|Large painting on one wall.|
The menu was not too long and not too short, with tempting Vietnamese tapas dishes, many cooked on a charcoal BBQ. There was also a $25 prix fixe menu with several choices for three courses (including a vegetarian/vegan one for each), but we chose to order a la carte.
The setting was dim, casual and aesthetically pleasing. On the night we went, there was a person dining alone, as well as a work group of around 30 people. Stay away from the toilets if you can though, as you have to go outside and down a long corridor a couple of doors down, to use the facilities shared with neighbouring restaurants.
|Hanging lights and small picture frames on another wall.|
The service was warm, particularly from the bartender, who always seemed to notice even if you didn't manage to catch the attention of one of the waitresses. We were also given complimentary spiced peanuts to munch on while we looked through the menu.
What we ate included:
- Uncle Ho cocktail ($12) - although not food, I thought I would mention this as we really enjoyed this drink made with white rum, coconut milk, lychee, pineapple, ginger infused syrup and kaffir lime
|Uncle Ho cocktail (right).|
- Tôm nướng ($7) - a pair of charcoal grilled Black Tiger king prawns, seasoned with lime, coriander and chilli, split open for easy access. Nicely cooked and a great start to the meal.
|Black Tiger king prawns.|
- Nem rán ($8) - these crispy fried springs rolls (with prawn, pork, vermicelli and vegetables) were still tongue-burningly hot when they arrived at the table. Thoughtfully sliced in half to reveal the contents, this also helped to scoop up the warm vinegary dipping sauce they were served with. Pretty good value considering the quality and quantity of these rolls (I think we already ate a piece or two before I took the photo below).
|Beautiful spring rolls.|
- Bún chả ($15 for three serves) - I looked around for a vessel of fish sauce to pour over the charcoal BBQ pork belly and pork mince on rice noodles, but it turns out the condiment was already sitting at the bottom of the bowls, of which there were strangely three. I guess it makes for easy sharing and a more artistic presentation. We would have liked more herbs (there was only a small piece of perilla and a couple of coriander leaves in each bowl), but overall a tasty rendition of one of our favourite Vietnamese dishes.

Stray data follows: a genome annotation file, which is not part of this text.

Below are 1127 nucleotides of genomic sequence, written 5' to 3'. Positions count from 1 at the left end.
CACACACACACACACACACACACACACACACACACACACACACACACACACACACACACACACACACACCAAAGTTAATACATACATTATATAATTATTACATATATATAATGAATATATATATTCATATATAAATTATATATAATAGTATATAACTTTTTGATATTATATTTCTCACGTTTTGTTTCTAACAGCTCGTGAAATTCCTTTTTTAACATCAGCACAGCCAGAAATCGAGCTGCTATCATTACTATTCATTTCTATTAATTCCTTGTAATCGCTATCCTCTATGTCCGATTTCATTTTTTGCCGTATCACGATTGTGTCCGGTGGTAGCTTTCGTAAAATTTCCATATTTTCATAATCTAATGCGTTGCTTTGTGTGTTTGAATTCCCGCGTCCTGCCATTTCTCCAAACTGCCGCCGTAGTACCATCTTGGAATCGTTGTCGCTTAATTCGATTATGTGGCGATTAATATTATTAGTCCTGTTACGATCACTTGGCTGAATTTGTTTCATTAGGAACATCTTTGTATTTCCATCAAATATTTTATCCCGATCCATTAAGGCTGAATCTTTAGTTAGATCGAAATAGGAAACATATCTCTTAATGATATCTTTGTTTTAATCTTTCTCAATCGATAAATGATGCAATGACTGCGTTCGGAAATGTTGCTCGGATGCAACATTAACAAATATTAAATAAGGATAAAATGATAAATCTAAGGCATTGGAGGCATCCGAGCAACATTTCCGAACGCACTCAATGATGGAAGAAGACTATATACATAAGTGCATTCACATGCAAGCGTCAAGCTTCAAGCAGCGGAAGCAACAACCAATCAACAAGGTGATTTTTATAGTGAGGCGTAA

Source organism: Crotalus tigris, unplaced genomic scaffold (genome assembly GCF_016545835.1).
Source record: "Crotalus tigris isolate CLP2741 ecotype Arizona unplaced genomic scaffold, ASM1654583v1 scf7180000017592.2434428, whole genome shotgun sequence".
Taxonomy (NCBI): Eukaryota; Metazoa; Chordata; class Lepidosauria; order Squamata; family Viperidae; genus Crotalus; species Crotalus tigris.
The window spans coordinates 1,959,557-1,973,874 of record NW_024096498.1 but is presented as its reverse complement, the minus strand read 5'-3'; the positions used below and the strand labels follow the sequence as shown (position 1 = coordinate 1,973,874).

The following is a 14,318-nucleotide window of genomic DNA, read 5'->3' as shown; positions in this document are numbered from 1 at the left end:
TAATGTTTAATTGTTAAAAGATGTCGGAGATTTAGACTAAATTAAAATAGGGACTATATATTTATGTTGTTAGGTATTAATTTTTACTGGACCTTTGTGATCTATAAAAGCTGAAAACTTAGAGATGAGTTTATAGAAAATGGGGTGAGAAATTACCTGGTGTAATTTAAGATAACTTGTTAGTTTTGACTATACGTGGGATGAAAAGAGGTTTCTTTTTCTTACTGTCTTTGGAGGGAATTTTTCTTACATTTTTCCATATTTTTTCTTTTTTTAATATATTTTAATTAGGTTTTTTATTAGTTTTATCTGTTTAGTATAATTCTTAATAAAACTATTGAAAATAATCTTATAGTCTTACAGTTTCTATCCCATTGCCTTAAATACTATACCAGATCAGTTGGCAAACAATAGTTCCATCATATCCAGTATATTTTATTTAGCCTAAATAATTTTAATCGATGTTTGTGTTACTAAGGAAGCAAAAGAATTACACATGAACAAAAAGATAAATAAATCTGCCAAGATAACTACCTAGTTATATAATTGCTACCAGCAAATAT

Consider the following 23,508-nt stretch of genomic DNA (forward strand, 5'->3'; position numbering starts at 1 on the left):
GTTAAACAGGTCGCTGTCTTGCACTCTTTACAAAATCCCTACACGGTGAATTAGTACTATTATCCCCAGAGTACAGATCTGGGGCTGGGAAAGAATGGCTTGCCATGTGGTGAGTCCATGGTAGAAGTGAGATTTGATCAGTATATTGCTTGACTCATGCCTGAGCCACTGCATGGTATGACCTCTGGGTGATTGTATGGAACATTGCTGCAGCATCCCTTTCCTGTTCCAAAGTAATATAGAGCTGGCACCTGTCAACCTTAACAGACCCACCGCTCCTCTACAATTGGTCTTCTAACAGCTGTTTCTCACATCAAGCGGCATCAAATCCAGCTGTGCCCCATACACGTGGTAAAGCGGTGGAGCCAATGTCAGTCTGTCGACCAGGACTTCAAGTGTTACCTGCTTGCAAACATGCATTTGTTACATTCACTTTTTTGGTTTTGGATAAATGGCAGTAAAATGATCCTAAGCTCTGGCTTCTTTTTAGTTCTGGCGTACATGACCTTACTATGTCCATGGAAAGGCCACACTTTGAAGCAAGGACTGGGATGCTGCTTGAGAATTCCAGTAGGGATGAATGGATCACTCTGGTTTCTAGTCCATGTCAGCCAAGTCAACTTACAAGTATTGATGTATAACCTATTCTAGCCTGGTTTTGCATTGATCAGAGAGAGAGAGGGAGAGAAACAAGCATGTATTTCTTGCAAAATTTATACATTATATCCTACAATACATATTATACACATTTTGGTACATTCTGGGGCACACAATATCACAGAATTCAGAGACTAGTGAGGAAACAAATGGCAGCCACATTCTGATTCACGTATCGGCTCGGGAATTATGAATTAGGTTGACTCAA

|A single serve of bún chả.|
- Rau Hấp ($10) - the steamed Asian greens with sesame and organic soya sauce included snowpeas, green beans, a leafy vegetable that I would guess was gai lan, and pea sprouts. Mostly blanched, I liked the generous portion size and variety of vegetables. We didn't notice until afterwards that there was fish sauce on the table—we would probably have added a bit of that to add another dimension to the flavour.
|Asian greens - nice helping of vegetables.|
- Xôi xoài ($12) - the coconut sticky rice and fresh mango pudding was the weakest part of our meal, even though it was the only dessert option on the a la carte menu. It was not very sweet, which is how I like my desserts, but it just seemed a bit bland, if you can say that about a pudding. I was also surprised the sticky rice was at room temperature, neither hot nor cold.
|Coconut sticky rice and fresh mango pudding.|
Overall, Indochine Kitchen is a small but stylish modern venue with some well executed little dishes, great whether you only want something light, or a more substantial meal.
42 Fort Street, Auckland Central
(09) 974 2895
Mondays 11am - 3pm
Tuesdays to Fridays 11am - 3pm. 5pm - late
Saturdays to Sundays 5pm - late